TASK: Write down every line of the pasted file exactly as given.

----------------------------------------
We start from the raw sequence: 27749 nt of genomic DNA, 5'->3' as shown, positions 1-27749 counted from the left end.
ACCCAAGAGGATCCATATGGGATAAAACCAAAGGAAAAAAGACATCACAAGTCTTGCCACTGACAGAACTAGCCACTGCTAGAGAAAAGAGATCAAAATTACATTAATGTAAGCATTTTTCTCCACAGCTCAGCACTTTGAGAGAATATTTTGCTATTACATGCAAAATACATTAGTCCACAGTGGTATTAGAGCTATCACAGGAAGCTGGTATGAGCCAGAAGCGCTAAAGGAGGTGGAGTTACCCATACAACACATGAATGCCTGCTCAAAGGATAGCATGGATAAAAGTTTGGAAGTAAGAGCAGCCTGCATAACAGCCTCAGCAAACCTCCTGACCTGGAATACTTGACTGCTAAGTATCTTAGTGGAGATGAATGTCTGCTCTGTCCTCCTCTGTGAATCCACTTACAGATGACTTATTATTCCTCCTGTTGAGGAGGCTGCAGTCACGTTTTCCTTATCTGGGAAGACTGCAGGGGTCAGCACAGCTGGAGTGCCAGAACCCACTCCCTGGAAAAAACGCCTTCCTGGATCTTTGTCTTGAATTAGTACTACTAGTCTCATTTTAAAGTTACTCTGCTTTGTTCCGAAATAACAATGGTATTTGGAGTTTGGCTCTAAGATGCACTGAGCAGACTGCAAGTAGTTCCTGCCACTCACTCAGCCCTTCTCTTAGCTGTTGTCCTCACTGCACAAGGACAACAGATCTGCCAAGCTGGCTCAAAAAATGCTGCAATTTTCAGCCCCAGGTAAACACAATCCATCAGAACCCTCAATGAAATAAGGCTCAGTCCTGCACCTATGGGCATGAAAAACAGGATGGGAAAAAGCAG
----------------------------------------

We start from the raw sequence: 27749 nt of genomic DNA, 5'->3' as shown, positions 1-27749 counted from the left end.
ACCCAAGAGGATCCATATGGGATAAAACCAAAGGAAAAAAGACATCACAAGTCTTGCCACTGACAGAACTAGCCACTGCTAGAGAAAAGAGATCAAAATTACATTAATGTAAGCATTTTTCTCCACAGCTCAGCACTTTGAGAGAATATTTTGCTATTACATGCAAAATACATTAGTCCACAGTGGTATTAGAGCTATCACAGGAAGCTGGTATGAGCCAGAAGCGCTAAAGGAGGTGGAGTTACCCATACAACACATGAATGCCTGCTCAAAGGATAGCATGGATAAAAGTTTGGAAGTAAGAGCAGCCTGCATAACAGCCTCAGCAAACCTCCTGACCTGGAATACTTGACTGCTAAGTATCTTAGTGGAGATGAATGTCTGCTCTGTCCTCCTCTGTGAATCCACTTACAGATGACTTATTATTCCTCCTGTTGAGGAGGCTGCAGTCACGTTTTCCTTATCTGGGAAGACTGCAGGGGTCAGCACAGCTGGAGTGCCAGAACCCACTCCCTGGAAAAAACGCCTTCCTGGATCTTTGTCTTGAATTAGTACTACTAGTCTCATTTTAAAGTTACTCTGCTTTGTTCCGAAATAACAATGGTATTTGGAGTTTGGCTCTAAGATGCACTGAGCAGACTGCAAGTAGTTCCTGCCACTCACTCAGCCCTTCTCTTAGCTGTTGTCCTCACTGCACAAGGACAACAGATCTGCCAAGCTGGCTCAAAAAATGCTGCAATTTTCAGCCCCAGGTAAACACAATCCATCAGAACCCTCAATGAAATAAGGCTCAGTCCTGCACCTATGGGCATGAAAAACAGGATGGGAAAAAGCAG